What also struck me was how fast some fish could adapt their behaviour. During one of our night dives, a silver giant trevally swam alongside me. It was using my flashlight to identify smaller fish in the dark and dart out and eat each one that swum across the beam of light. As soon as we would anchor in a new spot, hoards of fish would arrive below the boat, waiting for scraps. My boat was careful to collect leftover food from meals and prevent any from being thrown overboard to ensure that the fish do not become over-reliant on tourism.
Some fish are not as opportunistic. On another one of my dives, I came across a Barrier Reef Anemonefish family (you might know him as Nemo). These kinds of fish are becoming harder to find as their numbers were severely impacted by the desire to have them in fish tanks. The fish don’t reproduce in captivity, and so need to be caught in the wild, which happens to be on the reef. Sadly it sounds like Finding Nemo did more to popularise the fish than it did to get people to leave them alone.
The Great Barrier Reef remains an astonishingly beautiful place — the coral bommies, or outcrops, are brimming with colourful corals of all different shapes and sizes. There are too many fish to count — I tried to memorise different kinds so that I could look them up once I got back to the boat, but in fact, there were too many to remember. Being there and witnessing its richness was an incredibly moving experience, especially as the future is not looking good.
So what can be done?
The problems facing reefs represent some of the largest environmental issues in a big, interlinked jigsaw. The wider movement to solve the climate emergency is critical, given that reefs will be the first ecosystem to disappear. The United Nations Intergovernmental Panel on Climate Change warned last year that a global temperature rise of 2 degrees Celsius above pre-industrial levels would severely harm coral growth. We must stay below 1.5 degrees Celsius of warming for coral reefs to have even a reasonable chance for survival.
Reducing the amount of plastic in the ocean is another essential way of preserving fish and marine life that make up the reef ecosystem. While I didn’t see too much rubbish on my dives, it is still a constant threat. Also, thankfully, the Great Barrier Reef is protected within a marine reserve, so there is less of a risk from overfishing in comparison to many other reefs. Still, unsustainable fishing practices do affect the ecological balance of coral reef communities, warping the food chain. Fertiliser is also known to run-off from farms in Queensland, which causes algae blooms that eat up significant portions of the oxygen in the water, thus starving the fish. For this reason, as well, driving the use of more ecologically sustainable farming practices on land is also important.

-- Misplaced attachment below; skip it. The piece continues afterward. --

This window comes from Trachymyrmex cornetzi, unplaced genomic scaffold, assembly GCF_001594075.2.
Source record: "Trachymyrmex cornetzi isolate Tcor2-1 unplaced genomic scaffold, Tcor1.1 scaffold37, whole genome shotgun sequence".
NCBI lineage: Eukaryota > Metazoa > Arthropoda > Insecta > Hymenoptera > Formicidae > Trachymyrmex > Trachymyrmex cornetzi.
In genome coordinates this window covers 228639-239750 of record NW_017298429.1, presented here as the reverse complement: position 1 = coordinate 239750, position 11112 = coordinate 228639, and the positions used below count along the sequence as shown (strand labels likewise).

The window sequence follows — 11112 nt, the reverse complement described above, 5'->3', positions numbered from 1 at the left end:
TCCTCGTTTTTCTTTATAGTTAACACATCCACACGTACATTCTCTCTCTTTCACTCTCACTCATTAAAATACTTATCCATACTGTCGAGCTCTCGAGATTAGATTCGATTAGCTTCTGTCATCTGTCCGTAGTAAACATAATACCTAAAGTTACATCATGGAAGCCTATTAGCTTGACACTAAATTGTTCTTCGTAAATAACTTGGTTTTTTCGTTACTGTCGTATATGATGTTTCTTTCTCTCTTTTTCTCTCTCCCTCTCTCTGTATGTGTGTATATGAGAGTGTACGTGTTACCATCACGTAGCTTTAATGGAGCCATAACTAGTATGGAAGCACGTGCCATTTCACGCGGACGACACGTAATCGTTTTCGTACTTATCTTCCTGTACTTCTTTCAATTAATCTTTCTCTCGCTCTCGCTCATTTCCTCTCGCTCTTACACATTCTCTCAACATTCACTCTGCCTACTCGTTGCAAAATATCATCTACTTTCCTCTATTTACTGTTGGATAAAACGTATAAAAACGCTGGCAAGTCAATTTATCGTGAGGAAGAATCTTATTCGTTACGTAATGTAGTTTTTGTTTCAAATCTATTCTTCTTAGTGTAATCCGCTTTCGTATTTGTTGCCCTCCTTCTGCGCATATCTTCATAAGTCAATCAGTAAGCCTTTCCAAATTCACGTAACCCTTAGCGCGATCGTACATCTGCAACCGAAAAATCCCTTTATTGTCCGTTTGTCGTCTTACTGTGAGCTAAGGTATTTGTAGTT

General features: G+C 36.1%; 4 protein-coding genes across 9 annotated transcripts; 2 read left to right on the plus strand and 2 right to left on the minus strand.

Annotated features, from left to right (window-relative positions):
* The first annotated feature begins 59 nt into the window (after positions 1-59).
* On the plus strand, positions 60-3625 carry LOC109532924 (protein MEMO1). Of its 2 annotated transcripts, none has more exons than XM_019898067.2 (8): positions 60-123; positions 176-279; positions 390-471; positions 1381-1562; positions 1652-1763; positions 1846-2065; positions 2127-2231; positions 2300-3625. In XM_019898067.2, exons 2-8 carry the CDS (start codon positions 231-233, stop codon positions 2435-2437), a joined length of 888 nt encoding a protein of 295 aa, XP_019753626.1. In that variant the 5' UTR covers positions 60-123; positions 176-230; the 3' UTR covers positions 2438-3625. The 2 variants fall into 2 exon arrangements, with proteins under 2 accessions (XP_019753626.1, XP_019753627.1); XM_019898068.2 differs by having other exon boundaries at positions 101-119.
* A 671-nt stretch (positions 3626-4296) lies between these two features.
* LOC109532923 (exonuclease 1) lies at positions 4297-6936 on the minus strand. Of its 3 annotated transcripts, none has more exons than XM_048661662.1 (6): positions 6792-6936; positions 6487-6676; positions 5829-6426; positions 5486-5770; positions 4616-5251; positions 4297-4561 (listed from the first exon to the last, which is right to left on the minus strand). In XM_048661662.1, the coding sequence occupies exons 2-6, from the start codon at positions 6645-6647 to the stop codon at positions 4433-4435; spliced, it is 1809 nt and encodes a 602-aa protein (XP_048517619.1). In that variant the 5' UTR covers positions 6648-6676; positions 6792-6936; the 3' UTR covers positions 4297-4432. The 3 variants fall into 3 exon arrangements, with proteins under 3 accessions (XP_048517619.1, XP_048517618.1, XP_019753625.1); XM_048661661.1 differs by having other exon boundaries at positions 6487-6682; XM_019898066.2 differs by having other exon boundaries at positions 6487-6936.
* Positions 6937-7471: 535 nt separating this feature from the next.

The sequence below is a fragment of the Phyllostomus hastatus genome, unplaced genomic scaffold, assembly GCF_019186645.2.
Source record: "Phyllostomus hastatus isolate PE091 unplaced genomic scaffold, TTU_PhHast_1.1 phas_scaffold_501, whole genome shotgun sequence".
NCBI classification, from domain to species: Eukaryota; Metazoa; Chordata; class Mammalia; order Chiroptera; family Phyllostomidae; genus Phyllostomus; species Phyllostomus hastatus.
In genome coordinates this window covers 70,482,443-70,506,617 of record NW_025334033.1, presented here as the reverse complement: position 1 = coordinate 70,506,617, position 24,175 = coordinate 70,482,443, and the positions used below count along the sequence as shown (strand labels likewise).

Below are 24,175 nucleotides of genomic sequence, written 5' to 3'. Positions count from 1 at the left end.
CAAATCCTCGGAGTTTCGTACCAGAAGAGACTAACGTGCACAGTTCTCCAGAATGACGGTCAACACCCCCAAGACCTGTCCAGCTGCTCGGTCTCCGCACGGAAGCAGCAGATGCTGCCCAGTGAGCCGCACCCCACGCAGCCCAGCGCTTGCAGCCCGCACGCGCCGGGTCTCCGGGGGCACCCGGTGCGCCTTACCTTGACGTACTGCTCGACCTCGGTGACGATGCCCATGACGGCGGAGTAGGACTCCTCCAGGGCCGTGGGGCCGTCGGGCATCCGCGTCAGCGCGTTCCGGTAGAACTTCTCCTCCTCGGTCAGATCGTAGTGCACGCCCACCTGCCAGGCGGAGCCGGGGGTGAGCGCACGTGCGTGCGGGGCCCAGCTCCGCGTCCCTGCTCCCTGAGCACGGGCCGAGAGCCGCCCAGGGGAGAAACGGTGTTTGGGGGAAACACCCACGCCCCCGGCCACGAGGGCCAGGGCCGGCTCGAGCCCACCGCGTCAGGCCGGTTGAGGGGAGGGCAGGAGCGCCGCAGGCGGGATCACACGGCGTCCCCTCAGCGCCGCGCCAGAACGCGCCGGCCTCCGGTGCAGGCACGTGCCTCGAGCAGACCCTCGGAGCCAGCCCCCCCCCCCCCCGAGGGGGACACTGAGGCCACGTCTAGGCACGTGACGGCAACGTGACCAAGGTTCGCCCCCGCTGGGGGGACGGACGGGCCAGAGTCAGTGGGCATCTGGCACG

Coral reefs are the canary in the coal mine. Their destruction isn’t a prediction — it’s already happening. In my lifetime, over 50% of the world’s coral reefs have already died, and up to 90% will die this century if nothing changes. The reefs that remain are damaged and struggling. They are a prime example of irreversible change, but this doesn’t mean we should look away.
Show them EVERYTHING (not just the pretty part)
One of the marine biologists on my boat mentioned a discussion she’d had with a keen diver the week before. He loved the reef and thought it was beautiful, but was completely dismissive of anthropomorphic climate change, or the idea that the reef could disappear. Fossil fuels were still the way forward for him. They provide energy and jobs. Tourists to the reef pay to see its splendour and the dive operators do not seem to showcase the damage (we were only shown relatively healthy reefs even though these now make up a minority). I believe that visitors should be shown the ugly truth about the reef’s demise — I suspect that particular diver’s opinion may have changed somewhat if he were confronted with a bleached and desolate dive site.
Want to experience the Great Barrier Reef for yourself?
This is how to do it:
1. Diving is the best way to get up close and personal with the reef’s inhabitants, but it’s also possible to snorkel.
2. Cairns is the main departure point for many liveaboard tour operators. I went with ProDive.
3. International flights depart almost daily from Singapore. Remember to allow 24 hours after your last dive before flying.
4. Only use “reef-safe” sunscreens as some ingredients in standard sunscreens can harm marine life.